When you go through divorce, one of your main concerns is maintaining custody of your child. Interestingly, there are some things you could do that put that goal at risk.
Whether you and your child's other parent have been separated for a long time or are in the middle of breaking up, your children have ongoing needs for stability and normalcy, especially in the upcoming holiday season. Holidays are different for every family, but however you choose to divide up parental and family time, it will certainly affect your children.
Imagine being unable to send your child to school because of a conflict in your custody order. That's what has happened in this case involving a 17-year-old boy and his mother. According to the news story posted on Aug. 29, the boy cannot attend school in Hanover County because the school officials believe that the mother does not have legal custody of the teen.
There are many kinds of child custody for a number of different situations. To start with, parents must decide if they want physical or legal custody. You can have both. Physical custody refers to who has a child in his or her home, whereas legal custody describes the right to make legal decisions for the child.
Summer vacation is here, which is great for families who share custody of their children. Summer means children have more free time, and in most cases, their schedules are easier to manage. Summer can also mean having additional custody conflicts, though, which is why it's important to set up a summer vacation visitation schedule as soon as you can.
When you get a divorce, you have to work through child custody issues and determine where your child will live and when he or she will see each parent. After some time, you may find that you wish to take on a larger role in your child's life or that you need to keep your child away from a dangerous or negligent parent.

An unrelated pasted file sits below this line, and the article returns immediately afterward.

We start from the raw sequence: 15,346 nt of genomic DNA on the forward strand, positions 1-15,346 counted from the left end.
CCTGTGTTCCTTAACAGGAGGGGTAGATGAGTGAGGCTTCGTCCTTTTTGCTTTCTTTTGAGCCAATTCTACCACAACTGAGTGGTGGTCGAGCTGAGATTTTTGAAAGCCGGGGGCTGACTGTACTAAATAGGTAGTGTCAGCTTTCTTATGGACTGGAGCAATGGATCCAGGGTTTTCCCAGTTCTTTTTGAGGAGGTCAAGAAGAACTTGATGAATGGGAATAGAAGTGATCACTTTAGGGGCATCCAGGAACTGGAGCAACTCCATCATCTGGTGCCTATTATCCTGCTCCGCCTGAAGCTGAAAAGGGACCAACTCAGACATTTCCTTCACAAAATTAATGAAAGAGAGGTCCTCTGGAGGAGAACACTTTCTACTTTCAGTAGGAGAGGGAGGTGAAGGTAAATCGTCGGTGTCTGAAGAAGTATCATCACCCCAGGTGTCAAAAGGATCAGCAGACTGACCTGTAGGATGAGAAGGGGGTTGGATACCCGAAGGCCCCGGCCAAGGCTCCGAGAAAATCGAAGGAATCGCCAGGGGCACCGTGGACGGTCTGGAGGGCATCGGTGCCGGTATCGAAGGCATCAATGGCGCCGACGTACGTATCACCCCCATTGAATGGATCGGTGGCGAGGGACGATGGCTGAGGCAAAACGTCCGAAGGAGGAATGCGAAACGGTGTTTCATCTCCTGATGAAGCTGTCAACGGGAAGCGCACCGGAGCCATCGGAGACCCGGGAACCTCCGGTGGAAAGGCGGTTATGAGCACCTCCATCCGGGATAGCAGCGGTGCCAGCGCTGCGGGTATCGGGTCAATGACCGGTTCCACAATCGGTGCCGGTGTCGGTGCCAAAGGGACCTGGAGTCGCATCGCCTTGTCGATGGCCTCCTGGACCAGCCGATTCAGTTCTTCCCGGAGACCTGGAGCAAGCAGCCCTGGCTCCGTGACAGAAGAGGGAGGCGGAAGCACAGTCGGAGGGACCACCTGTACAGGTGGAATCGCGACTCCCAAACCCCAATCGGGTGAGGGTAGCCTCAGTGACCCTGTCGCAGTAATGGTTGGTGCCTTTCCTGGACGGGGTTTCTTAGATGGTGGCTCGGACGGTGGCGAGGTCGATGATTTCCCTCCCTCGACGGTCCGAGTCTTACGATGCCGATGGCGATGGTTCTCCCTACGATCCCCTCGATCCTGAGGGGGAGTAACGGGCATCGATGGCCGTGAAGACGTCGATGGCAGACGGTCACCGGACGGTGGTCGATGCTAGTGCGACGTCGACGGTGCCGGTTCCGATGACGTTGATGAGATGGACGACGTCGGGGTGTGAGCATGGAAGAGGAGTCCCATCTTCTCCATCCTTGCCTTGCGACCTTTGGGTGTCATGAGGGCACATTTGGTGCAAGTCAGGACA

After allegations of domestic violence, a court is more likely to be conservative when determining custody arrangements. One concern is that the once-abusive party could become abusive toward his or her child. This is why it's important for all aspects of the case to be discussed before custody cases are determined.
Your child is young, and you're not sure he understands what it means that you're going to get a divorce from his father. You know that you have to make a parenting plan and work out custody-related issues, but you're still trying to understand how to explain it to your child.
If you are getting a divorce from your spouse, one thing you may be looking into is winning custody of your child. If there is a reason that you believe you should have sole custody, then it's important to have evidence and proof of why you're the parent who should care for your child and why the other parent should not.
When it comes to child custody arrangements, it's wise to follow court orders unless there is a dire emergency. For example, you'd never take your child away from your ex and hide him or her unless you knew your child was in significant danger. Doing so could land you in hot water with the courts and even threaten your custody rights.